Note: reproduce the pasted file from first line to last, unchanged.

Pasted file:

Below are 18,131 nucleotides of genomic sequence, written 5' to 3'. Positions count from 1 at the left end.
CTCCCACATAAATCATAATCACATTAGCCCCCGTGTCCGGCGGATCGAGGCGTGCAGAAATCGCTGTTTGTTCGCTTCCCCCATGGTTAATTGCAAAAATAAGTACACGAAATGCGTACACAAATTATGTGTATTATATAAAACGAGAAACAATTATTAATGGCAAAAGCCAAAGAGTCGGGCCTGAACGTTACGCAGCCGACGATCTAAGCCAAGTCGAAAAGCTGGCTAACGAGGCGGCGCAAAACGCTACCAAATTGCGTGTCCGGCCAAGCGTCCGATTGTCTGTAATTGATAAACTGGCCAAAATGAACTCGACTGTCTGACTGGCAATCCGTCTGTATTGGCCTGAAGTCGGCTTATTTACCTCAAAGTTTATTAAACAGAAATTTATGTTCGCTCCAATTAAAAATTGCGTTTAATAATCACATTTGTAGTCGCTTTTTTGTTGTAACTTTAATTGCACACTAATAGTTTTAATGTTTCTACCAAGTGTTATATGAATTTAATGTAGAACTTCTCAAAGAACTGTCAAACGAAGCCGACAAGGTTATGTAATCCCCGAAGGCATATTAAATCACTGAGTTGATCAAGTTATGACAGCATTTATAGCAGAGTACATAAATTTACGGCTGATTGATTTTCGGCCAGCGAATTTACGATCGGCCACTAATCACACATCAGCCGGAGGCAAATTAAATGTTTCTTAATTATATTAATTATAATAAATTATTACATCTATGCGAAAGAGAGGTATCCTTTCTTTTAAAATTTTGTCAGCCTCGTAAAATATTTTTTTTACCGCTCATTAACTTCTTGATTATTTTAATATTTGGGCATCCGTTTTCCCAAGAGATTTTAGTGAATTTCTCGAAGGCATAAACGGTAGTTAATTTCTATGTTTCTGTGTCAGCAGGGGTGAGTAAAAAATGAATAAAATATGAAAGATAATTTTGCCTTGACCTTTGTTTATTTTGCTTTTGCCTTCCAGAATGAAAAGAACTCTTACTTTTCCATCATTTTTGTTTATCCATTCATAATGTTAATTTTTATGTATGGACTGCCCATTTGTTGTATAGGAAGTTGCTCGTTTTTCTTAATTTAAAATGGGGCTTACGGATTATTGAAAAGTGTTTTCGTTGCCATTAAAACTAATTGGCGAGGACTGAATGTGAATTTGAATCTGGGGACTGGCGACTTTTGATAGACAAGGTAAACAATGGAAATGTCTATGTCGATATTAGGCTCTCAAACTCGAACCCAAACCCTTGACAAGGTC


Below are 18,131 nucleotides of genomic sequence, written 5' to 3'. Positions count from 1 at the left end.
CTCCCACATAAATCATAATCACATTAGCCCCCGTGTCCGGCGGATCGAGGCGTGCAGAAATCGCTGTTTGTTCGCTTCCCCCATGGTTAATTGCAAAAATAAGTACACGAAATGCGTACACAAATTATGTGTATTATATAAAACGAGAAACAATTATTAATGGCAAAAGCCAAAGAGTCGGGCCTGAACGTTACGCAGCCGACGATCTAAGCCAAGTCGAAAAGCTGGCTAACGAGGCGGCGCAAAACGCTACCAAATTGCGTGTCCGGCCAAGCGTCCGATTGTCTGTAATTGATAAACTGGCCAAAATGAACTCGACTGTCTGACTGGCAATCCGTCTGTATTGGCCTGAAGTCGGCTTATTTACCTCAAAGTTTATTAAACAGAAATTTATGTTCGCTCCAATTAAAAATTGCGTTTAATAATCACATTTGTAGTCGCTTTTTTGTTGTAACTTTAATTGCACACTAATAGTTTTAATGTTTCTACCAAGTGTTATATGAATTTAATGTAGAACTTCTCAAAGAACTGTCAAACGAAGCCGACAAGGTTATGTAATCCCCGAAGGCATATTAAATCACTGAGTTGATCAAGTTATGACAGCATTTATAGCAGAGTACATAAATTTACGGCTGATTGATTTTCGGCCAGCGAATTTACGATCGGCCACTAATCACACATCAGCCGGAGGCAAATTAAATGTTTCTTAATTATATTAATTATAATAAATTATTACATCTATGCGAAAGAGAGGTATCCTTTCTTTTAAAATTTTGTCAGCCTCGTAAAATATTTTTTTTACCGCTCATTAACTTCTTGATTATTTTAATATTTGGGCATCCGTTTTCCCAAGAGATTTTAGTGAATTTCTCGAAGGCATAAACGGTAGTTAATTTCTATGTTTCTGTGTCAGCAGGGGTGAGTAAAAAATGAATAAAATATGAAAGATAATTTTGCCTTGACCTTTGTTTATTTTGCTTTTGCCTTCCAGAATGAAAAGAACTCTTACTTTTCCATCATTTTTGTTTATCCATTCATAATGTTAATTTTTATGTATGGACTGCCCATTTGTTGTATAGGAAGTTGCTCGTTTTTCTTAATTTAAAATGGGGCTTACGGATTATTGAAAAGTGTTTTCGTTGCCATTAAAACTAATTGGCGAGGACTGAATGTGAATTTGAATCTGGGGACTGGCGACTTTTGATAGACAAGGTAAACAATGGAAATGTCTATGTCGATATTAGGCTCTCAAACTCGAACCCAAACCCTTGACAAGGTC